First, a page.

A simple recipe is add ice cubes and sugar to your squezed calamondin.

    Bookmark   June 15, 2005 at 10:33AM
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terryboc(z5 NH)

I have tried a cake recipe that uses the fruit in both the cake and the glaze-delicious! One word of warning though-make sure you remove the ribs, otherwise you get a "chewy" puree. Remove the seeds too! You can then sprout them and get new baby trees to boot. I'd bake it in a bundt pan and drizzle the glaze down the sides. If you bake it in a square pan, the glaze will pool in the center or edges, depending on how the cake rises.

I swiped this recipe from Orient Magazine, but it is posted on other web sites as well.

1 box Yellow Cake Mix
1 small package of lemon jello, or lime jello
1/3 cup milk
1/3 cup of calamondin puree*
4 eggs
1/2 to 3/4 cup oil
1 tbsp. lemon extract

Combine above cake ingredients, adding eggs one at a time. Beat 4 minutes medium speed.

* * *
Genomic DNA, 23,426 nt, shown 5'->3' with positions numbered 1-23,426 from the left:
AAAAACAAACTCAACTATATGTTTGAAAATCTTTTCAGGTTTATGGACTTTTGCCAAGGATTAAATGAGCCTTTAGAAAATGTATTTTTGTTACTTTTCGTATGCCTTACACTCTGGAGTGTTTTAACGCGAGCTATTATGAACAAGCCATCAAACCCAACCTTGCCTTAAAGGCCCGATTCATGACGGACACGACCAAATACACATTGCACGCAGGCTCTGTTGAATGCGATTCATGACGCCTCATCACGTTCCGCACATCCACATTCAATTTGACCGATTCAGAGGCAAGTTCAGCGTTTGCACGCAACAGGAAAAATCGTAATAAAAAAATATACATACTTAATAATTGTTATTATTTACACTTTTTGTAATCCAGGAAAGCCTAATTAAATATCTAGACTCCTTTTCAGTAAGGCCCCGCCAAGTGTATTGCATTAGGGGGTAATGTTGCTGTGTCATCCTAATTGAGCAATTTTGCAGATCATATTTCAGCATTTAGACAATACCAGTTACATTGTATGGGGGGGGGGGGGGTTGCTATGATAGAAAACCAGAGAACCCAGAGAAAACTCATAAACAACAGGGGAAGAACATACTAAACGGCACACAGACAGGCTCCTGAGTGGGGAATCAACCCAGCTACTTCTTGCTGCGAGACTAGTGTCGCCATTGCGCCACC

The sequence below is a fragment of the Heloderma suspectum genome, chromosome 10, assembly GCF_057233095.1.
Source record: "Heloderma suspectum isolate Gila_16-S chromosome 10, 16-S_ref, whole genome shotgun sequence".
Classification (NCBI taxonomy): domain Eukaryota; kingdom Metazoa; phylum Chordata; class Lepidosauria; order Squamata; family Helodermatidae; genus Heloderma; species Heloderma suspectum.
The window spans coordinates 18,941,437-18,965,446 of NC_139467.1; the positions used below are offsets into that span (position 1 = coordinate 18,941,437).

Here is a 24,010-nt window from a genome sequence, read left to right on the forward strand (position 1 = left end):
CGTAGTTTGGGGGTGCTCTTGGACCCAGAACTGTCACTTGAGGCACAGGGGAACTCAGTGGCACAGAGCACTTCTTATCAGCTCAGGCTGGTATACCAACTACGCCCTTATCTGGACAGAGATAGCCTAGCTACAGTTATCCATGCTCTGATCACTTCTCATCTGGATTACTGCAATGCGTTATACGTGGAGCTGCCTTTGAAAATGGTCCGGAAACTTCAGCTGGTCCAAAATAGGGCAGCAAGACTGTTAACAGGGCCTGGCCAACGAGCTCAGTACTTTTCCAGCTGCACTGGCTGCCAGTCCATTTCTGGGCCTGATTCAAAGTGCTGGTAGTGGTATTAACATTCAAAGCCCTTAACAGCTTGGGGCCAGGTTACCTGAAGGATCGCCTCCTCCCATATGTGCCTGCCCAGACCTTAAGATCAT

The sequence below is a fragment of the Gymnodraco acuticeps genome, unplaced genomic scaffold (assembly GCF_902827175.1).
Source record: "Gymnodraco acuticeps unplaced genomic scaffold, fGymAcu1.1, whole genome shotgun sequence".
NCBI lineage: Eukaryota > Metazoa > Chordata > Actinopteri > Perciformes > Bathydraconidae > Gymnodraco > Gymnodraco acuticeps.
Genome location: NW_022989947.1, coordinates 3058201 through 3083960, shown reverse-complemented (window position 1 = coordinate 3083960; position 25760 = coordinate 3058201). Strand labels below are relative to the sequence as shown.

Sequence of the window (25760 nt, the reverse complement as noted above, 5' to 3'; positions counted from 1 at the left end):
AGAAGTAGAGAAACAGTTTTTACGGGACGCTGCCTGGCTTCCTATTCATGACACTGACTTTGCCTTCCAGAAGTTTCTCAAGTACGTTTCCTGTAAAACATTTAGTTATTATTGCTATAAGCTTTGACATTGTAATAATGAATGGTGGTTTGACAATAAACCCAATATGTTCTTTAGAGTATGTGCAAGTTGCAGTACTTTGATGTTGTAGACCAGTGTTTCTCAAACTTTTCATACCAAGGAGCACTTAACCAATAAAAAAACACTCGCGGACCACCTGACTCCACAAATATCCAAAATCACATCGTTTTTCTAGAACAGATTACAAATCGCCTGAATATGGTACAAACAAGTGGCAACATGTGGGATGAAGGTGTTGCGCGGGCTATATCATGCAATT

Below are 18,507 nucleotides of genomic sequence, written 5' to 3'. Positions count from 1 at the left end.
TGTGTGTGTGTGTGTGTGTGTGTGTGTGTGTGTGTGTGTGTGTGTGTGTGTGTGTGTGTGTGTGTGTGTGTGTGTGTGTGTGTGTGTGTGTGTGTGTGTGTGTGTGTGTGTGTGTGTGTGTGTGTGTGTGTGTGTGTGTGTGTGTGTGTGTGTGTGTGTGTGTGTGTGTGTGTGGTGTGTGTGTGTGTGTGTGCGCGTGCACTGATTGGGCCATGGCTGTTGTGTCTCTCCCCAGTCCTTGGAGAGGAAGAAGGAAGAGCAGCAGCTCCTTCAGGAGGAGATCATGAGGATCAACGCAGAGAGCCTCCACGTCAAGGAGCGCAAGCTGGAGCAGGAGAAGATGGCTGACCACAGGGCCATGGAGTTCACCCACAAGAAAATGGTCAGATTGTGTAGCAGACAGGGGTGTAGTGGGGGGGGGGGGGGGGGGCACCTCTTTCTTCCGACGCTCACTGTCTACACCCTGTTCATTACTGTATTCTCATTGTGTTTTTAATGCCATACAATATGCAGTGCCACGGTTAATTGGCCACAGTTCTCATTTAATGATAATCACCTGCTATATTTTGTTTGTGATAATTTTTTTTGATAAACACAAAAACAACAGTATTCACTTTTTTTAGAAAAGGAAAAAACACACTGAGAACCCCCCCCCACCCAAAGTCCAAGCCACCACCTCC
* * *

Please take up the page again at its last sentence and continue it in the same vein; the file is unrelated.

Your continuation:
Pour into greased/floured bundt pan (or 9"x12" pan or 2 bread loaf pans).
Bake until done in 350 degree heat for 30-45 minutes.
Cool, prick top and pour glaze over.
To Make Calamondin Puree:

Wash 14-16 calamondins. DO NOT PEEL the fruit.
Quarter the fruit, remove seeds, and center rib.
Puree or put through a food processor.
Set aside 1/2 cup for the glaze.
To Make Glaze:

1/4 cup butter or margarine
2 cups powdered sugar
2 tsps. lemon extract
1/2 cup puree
1/8 tsp. salt
Mix ingredients well and pour over top and sides of cake.

    Bookmark   June 17, 2005 at 9:54AM
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Squeeze them and substitute the juice in your favorite Lemon Meringue Pie receipe. I do and it is delicious!!

    Bookmark   June 18, 2005 at 11:17PM
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I met a guy years ago near Melbourne, FL who has just six 8-foot calamondin trees planted in the ground. He makes 'kalamansi' nectar and supplies Filipino stores under the brand Sunny Bear Kalamansi Juice concentrate.